An alternative of this form (or indeed any other form) could equally have protrusions extending from the casing of stimulator unit 10 to be received by corresponding recesses in hooks 22, 22′.

FIG. 8 shows a variation of the arrangement of FIG. 7, in which the shank 24 of the bracket 20 may also be offset from the centreline of the stimulator unit to provide a more favourable location point and to reduce the interference with the electrode array (not shown) extending from end 12 of the stimulator unit 10.

FIG. 9 shows a number of alternative configurations for fixation point 23 of bracket 20. These configurations allow for tailoring of the proximity of the stimulator unit 20 to the location of fixation by providing a plurality of fixating points, which the surgeon can select as the desired fixating point for fixating the stimulator unit 10 to the patient. This effectively allows control over the distance of the stimulator unit 10 to the point of incision. If the surgeon selects a hole closer to the stimulator unit 10, then the excess material can be cut off.

It is also conceivable that the distance between the location of fixation and the stimulator unit 10 may also be varied by the provision of a plurality of hooks 22, 22′ or holes on arms 21, 21′, or equally a plurality of holes or protrusions 11, 11′ on the stimulator unit 10.

FIG. 10A shows a top view of the stimulator unit 10 casing in which holes 11, 11′ have been formed to receive hooks 22, 22′ of the bracket 20 respectively. FIG. 10B is a side view of the unit in FIG. 10A. This shows the casing designed with some excess material to provide a location for the holes.

If the stimulator unit 10 casing is electrically live, it is desirable to insulate the stimulator from the bracket 20. This could be accomplished in a number of ways including making the bracket 20, or at least the hooks 22, 22′ from a biocompatible insulating material such as PEEK. Insulation of the stimulator unit 10 is generally accomplished by overmoulding with silicone rubber.

Alternatively, the holes 11, 11′ in the stimulator unit casing may be insulated as shown in FIG. 11.

If the holes are drilled post manufacture, leaving exposed conductive material within the holes, the hooks themselves could just be coated with the insulating material as depicted in FIG. 12.

The addition of an insulating coating to either the hooks 22, 22′ or the holes 11, 11′ can also provide an interference fit, thereby enhancing the tightness and robustness of the connection between the two. This can be particularly important if the bracket 20 is used as a handle to force the stimulator unit 10 into a tight periosteal pocket.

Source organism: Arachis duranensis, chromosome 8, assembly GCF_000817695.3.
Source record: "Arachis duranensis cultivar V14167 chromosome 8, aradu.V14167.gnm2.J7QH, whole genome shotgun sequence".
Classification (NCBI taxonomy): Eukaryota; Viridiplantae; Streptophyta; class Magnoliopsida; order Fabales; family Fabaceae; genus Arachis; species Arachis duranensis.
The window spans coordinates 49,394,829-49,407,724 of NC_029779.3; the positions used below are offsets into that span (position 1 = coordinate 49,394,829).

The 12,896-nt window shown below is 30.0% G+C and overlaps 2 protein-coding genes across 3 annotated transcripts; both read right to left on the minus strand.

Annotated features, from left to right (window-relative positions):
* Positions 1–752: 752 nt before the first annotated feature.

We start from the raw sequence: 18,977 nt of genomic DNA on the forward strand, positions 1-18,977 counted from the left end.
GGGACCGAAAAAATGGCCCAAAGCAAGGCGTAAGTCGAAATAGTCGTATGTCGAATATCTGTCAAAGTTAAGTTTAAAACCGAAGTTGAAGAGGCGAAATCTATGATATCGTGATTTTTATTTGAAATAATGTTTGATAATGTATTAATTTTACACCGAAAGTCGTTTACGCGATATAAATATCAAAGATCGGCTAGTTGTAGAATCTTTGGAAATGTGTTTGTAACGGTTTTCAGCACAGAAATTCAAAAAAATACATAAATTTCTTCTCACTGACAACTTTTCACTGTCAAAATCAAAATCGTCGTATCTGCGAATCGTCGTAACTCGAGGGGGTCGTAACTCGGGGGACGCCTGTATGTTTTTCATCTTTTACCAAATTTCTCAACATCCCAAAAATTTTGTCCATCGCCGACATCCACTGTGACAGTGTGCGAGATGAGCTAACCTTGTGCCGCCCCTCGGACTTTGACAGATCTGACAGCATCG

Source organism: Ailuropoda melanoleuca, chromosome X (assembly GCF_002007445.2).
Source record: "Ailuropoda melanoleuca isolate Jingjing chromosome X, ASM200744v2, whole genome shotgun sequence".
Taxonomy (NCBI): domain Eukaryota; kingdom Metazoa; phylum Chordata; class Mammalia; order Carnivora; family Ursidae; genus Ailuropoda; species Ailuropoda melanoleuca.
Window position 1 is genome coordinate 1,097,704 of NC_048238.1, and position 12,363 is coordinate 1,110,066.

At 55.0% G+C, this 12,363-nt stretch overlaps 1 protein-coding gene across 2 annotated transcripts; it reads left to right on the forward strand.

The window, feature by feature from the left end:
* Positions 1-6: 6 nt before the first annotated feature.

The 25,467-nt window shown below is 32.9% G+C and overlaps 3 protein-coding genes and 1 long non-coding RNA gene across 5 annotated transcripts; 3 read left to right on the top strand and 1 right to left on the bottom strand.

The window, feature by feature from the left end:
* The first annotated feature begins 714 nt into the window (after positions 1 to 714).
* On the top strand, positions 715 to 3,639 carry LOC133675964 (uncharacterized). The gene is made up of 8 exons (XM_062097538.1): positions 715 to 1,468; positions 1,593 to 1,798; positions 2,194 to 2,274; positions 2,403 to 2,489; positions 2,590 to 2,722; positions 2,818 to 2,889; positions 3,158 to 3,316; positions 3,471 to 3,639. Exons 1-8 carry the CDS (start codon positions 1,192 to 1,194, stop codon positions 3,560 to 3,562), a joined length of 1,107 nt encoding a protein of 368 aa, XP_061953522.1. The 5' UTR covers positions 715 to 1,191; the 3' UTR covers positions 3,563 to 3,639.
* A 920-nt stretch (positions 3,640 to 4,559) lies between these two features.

A further alternative connecting arrangement between the bracket 20 and the stimulator unit 10 has the bracket 20 designed so as to connect with stimulator unit 10 underneath the unit. This configuration is shown in FIG. 13, where hooks or pins 22, 22′ are turned upwards to be received in corresponding holes in stimulator unit 10 (not shown), disposed underneath the unit. In this view, the bracket 20 also has its shank bent to provide for a sagittal fixation at fixating point 23.

The bracket 20 also has a broader “plate” region 25 on which stimulator unit 10 will rest.

FIG. 14 shows the bracket 20 of FIG. 13 connected with stimulator unit 10 from underneath, and in place on the patient's skull with connection point 23 being placed to fixate the arrangement sagitally in the patient's mastoid opening 32, underneath the pinna 33 of the outer ear.

Plate 25 (see FIG. 13) may be made from a mesh of biocompatible material to reduce the dead space and promote osseo-integration. Furthermore, because the bracket 20 in this configuration is between the stimulator unit 10 and the patient's skull, it could act as a slide to protect the stimulator unit when being inserted.

A further modification of this aspect is to use the bracket 20 as a “docking station” for the implant. FIG. 15 shows bracket 20 being used as a docking station for stimulator unit 10. Bracket 20 in this case has been designed so that cradle 25 provides a docking bay with clips 27 and 28 to engage the stimulator unit 10. Of course, any other form of suitable engagement could be used.

As shown in FIG. 15, bracket 20 can be fixated to the patient's skull 30 as previously described, using bone screw 40 for example, and then stimulator unit 10 can be clipped or otherwise engaged with clips 27 and 28 to securely retain stimulator unit 10 in place.

FIG. 16 is a top view of bracket 20 of FIG. 15, showing clips 27, 27′ and 28 for retaining stimulator unit 10 (shown in dotted lines this figure), which will rest in cradle 25 when in place. The configuration shown in FIG. 16 is but one of many possible configurations, and may again, be made from any suitable material or combination of materials. Cradle 25 may also be made of a wire frame to avoid or minimise dead spaces.

FIG. 17 shows a bracket 20 designed to act as a docking station fixated onto the patient's skull 30. As previously described, bracket 20 may be fixated to lie within a periosteal pocket under scalp 31. Stimulator unit 10 may then be slid into the pocket and clipped in secure engagement with bracket 20.

Of course it will be appreciated that the concept of the docking station need not be limited to a bracket having an extension for remote fixation of the bracket, and is equally applicable to a docking station that is fixated at the site of the implant.